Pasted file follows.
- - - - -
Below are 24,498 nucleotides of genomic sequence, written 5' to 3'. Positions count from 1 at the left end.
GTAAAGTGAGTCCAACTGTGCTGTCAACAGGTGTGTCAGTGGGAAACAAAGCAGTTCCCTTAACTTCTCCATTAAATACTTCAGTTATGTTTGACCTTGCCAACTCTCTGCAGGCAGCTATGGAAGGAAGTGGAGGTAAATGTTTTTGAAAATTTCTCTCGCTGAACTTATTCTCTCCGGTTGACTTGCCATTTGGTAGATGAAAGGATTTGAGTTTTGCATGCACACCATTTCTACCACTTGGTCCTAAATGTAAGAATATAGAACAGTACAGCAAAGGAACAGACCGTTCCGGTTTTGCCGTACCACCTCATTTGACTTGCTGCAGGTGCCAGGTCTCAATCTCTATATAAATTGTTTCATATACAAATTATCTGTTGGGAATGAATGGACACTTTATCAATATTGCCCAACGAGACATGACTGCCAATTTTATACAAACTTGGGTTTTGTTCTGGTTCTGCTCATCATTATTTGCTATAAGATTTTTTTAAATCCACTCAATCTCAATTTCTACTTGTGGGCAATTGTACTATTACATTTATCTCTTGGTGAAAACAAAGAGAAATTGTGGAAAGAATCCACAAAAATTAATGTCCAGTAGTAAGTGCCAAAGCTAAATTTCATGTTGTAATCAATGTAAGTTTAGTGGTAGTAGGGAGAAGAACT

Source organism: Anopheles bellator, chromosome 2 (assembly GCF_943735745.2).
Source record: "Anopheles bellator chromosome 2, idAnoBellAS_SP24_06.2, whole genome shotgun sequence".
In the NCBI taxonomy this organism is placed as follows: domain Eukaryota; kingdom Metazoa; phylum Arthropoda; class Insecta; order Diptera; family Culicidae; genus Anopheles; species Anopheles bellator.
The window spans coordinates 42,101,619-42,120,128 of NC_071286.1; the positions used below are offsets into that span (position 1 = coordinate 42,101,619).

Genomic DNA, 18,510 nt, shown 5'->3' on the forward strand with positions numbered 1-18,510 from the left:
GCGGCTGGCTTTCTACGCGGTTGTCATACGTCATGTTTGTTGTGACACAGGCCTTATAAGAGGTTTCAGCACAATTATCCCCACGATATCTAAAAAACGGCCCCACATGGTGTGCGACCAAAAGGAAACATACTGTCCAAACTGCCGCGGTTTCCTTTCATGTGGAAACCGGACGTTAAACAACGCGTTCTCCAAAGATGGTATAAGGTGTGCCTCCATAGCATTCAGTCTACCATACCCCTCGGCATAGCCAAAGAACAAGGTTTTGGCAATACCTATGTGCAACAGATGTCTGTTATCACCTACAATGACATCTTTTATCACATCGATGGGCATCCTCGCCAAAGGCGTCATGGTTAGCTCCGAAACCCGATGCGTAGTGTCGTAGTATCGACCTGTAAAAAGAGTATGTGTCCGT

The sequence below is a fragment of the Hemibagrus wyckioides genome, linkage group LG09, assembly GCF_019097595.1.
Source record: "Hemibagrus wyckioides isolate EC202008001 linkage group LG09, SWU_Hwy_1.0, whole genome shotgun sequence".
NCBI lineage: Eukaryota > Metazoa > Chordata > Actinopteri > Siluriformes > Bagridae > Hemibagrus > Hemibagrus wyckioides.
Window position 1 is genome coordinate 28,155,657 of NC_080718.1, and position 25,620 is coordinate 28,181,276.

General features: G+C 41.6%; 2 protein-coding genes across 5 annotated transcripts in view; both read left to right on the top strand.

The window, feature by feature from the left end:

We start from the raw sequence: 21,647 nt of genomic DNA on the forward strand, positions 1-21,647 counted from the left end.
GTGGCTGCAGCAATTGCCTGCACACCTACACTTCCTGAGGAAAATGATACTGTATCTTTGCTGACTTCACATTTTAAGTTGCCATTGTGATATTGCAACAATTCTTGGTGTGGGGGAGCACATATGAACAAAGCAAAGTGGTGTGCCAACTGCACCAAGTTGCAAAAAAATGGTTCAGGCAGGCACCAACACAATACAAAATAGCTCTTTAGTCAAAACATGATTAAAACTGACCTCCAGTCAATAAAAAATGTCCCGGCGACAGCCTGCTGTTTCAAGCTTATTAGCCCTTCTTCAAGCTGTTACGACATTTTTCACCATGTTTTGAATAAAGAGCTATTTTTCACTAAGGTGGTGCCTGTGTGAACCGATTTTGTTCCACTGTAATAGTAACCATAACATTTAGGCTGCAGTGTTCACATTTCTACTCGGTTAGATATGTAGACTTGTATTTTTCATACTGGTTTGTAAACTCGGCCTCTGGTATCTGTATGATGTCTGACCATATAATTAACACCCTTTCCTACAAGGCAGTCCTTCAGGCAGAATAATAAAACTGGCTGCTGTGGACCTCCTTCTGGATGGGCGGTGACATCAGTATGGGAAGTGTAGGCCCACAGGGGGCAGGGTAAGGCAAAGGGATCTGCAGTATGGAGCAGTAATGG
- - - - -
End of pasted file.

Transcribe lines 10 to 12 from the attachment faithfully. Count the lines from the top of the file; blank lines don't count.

Source record: "Hemibagrus wyckioides isolate EC202008001 linkage group LG09, SWU_Hwy_1.0, whole genome shotgun sequence".
NCBI lineage: Eukaryota > Metazoa > Chordata > Actinopteri > Siluriformes > Bagridae > Hemibagrus > Hemibagrus wyckioides.
Window position 1 is genome coordinate 28,155,657 of NC_080718.1, and position 25,620 is coordinate 28,181,276.